Let us go back to recommender systems as I did not mention last week. Last month I found that customers’ preference and items features are key to provide recommendations. Then I started developing the model used in recommender systems. Now I think I should explain the initial problem setting in recommender systems. This week I looked at “Mining Massive datasets” in Coursera and I found that problem setting of recommender systems in this course is simple and easy to understand. So I decided to follow this. If you are interested in this more detail, I recommend to look at this course, excellent MOOCs in Coursera.

Let us introduce a utility function, which tells us how customers are satisfied with the items. The term of “utility function ” is coming from micro economics. So some of you may learn it before. I think it is good to use a utility function here because we can use the method of economics when we analyze the impacts of recommender systems to our society going forward. I hope more people, who are not data-scientists, are getting interested in recommender systems.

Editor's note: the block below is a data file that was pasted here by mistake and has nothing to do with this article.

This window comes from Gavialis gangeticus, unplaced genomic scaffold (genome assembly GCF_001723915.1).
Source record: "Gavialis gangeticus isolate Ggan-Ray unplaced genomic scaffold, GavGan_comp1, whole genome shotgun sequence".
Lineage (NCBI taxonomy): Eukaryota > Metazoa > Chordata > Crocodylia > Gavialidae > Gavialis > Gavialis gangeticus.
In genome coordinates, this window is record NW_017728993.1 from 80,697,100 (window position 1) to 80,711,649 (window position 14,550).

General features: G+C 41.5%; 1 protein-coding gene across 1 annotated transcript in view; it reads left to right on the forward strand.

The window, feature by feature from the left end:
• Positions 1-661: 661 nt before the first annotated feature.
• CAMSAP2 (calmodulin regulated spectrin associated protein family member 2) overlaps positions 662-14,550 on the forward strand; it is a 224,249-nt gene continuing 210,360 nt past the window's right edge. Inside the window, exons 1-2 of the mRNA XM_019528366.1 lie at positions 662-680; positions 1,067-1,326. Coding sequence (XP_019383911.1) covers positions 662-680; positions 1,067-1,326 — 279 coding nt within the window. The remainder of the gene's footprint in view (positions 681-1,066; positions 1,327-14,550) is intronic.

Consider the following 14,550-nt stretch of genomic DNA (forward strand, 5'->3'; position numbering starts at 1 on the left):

The utility function is expressed as follows

U:θ*x→R

U:utility of customers, θ:customers’preferences, x:Item features, R:ratings of the items for the customers

This is simple and easy to understand what utility function is. I would like to use this definition going forward. I think ratings may be one, two, three…, or it may be a continuous number according to recommender systems.

When we look at the simple models, such as linear regression model and logistic regression model, Key metrics are explanatory variables or features and its weight or parameters. It is represented as x and θ respectively. And product of θx shows us how much it has an impact on variables, which we want to predict. Therefore I would like to introduce θx as a critical part of my recommender engine. ”θx” means that each x is multiplied to it’s correspondent weight θ and summing up all products .This is critically important for recommender systems. Mathematically θx is calculations of products of vectors/matrices. It is simple but has a strong power to provide recommendations effectively. I would like to develop my recommender engine by using θx next week.

Yes, we should consider what color of shirts maximize our utility functions, for example. In futures, utility functions of every person might be stored in computers and recommendations might be provided automatically in order to maximize our utility functions. So everyone may be satisfied with everyday life. What a wonderful world it is!